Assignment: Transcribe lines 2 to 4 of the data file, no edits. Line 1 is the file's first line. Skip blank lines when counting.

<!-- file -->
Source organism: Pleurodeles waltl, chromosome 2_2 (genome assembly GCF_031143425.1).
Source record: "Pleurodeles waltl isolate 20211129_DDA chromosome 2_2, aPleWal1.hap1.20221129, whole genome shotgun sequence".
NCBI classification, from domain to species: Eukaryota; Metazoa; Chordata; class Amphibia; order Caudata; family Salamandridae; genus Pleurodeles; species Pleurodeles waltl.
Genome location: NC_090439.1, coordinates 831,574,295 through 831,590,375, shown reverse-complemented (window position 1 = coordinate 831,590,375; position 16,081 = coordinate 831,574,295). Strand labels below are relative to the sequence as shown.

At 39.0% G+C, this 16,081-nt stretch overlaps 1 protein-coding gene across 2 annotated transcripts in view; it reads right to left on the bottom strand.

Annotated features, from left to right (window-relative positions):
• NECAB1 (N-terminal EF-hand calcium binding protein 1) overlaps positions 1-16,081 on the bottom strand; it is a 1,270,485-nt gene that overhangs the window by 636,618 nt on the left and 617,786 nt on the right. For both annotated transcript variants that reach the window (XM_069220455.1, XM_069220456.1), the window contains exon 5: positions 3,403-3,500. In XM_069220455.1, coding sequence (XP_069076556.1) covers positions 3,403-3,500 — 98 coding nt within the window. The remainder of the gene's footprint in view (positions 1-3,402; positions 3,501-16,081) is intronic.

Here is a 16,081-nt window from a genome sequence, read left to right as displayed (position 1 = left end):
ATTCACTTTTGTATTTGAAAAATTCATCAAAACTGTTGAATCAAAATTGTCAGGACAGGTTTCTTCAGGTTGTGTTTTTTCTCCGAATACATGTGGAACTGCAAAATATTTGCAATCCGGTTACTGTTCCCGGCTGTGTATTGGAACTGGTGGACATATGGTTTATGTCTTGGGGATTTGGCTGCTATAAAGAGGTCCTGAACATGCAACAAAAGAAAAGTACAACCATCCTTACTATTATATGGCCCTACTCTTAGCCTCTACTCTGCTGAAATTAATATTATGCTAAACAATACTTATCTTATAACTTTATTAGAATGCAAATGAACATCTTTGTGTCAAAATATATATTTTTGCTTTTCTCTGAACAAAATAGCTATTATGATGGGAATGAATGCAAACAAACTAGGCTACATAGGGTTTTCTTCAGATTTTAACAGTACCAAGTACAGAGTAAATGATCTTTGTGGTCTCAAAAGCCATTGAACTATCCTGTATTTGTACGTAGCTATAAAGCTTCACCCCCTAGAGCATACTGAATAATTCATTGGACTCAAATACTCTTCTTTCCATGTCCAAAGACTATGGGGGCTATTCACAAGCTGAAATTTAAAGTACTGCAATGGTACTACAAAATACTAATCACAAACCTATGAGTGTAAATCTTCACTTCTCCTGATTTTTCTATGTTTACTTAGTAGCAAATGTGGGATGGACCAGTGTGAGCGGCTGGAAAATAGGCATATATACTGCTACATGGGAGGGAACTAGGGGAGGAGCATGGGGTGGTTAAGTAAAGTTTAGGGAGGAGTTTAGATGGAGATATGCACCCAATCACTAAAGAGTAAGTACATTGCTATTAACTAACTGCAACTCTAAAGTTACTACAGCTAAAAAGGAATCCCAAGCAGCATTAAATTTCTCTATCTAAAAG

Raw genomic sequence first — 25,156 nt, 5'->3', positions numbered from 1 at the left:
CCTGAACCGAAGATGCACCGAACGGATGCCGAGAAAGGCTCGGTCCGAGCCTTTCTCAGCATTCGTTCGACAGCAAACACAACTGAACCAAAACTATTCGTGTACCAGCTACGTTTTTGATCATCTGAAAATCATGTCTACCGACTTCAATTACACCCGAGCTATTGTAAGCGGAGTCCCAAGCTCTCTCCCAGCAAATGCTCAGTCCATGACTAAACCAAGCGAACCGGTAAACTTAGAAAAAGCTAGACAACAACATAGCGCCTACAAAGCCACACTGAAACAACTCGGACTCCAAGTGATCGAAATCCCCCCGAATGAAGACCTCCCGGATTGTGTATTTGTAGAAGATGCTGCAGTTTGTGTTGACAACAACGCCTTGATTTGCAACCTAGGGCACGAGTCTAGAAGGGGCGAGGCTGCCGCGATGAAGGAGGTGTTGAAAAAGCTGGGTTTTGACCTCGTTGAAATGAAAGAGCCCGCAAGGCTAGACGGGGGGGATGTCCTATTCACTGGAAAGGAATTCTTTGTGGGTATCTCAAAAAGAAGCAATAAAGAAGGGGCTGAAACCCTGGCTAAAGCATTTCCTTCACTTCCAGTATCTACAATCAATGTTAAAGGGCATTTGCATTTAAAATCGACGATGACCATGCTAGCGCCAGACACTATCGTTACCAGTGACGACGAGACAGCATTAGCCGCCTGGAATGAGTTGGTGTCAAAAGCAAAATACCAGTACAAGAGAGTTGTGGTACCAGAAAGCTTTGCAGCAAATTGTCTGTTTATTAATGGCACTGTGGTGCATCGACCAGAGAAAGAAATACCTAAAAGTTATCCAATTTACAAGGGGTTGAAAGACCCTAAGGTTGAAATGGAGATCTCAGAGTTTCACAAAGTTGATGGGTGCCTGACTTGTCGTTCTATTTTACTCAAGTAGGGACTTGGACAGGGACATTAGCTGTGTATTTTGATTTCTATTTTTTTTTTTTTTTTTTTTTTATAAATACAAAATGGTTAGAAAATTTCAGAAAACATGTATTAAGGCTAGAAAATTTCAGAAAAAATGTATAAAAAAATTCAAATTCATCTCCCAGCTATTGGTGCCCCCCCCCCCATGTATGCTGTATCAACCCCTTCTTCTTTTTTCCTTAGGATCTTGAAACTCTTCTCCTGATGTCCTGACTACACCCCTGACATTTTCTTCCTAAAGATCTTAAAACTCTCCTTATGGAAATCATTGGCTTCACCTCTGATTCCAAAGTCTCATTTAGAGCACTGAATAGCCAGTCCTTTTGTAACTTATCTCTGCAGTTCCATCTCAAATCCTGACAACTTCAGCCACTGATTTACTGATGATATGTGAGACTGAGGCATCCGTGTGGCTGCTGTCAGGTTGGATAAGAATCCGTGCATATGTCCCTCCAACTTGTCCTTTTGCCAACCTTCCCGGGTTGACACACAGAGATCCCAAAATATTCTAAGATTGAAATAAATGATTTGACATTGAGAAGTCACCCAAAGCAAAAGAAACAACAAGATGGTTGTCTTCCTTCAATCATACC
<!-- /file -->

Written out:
Source record: "Pleurodeles waltl isolate 20211129_DDA chromosome 2_2, aPleWal1.hap1.20221129, whole genome shotgun sequence".
NCBI classification, from domain to species: Eukaryota; Metazoa; Chordata; class Amphibia; order Caudata; family Salamandridae; genus Pleurodeles; species Pleurodeles waltl.
Genome location: NC_090439.1, coordinates 831,574,295 through 831,590,375, shown reverse-complemented (window position 1 = coordinate 831,590,375; position 16,081 = coordinate 831,574,295). Strand labels below are relative to the sequence as shown.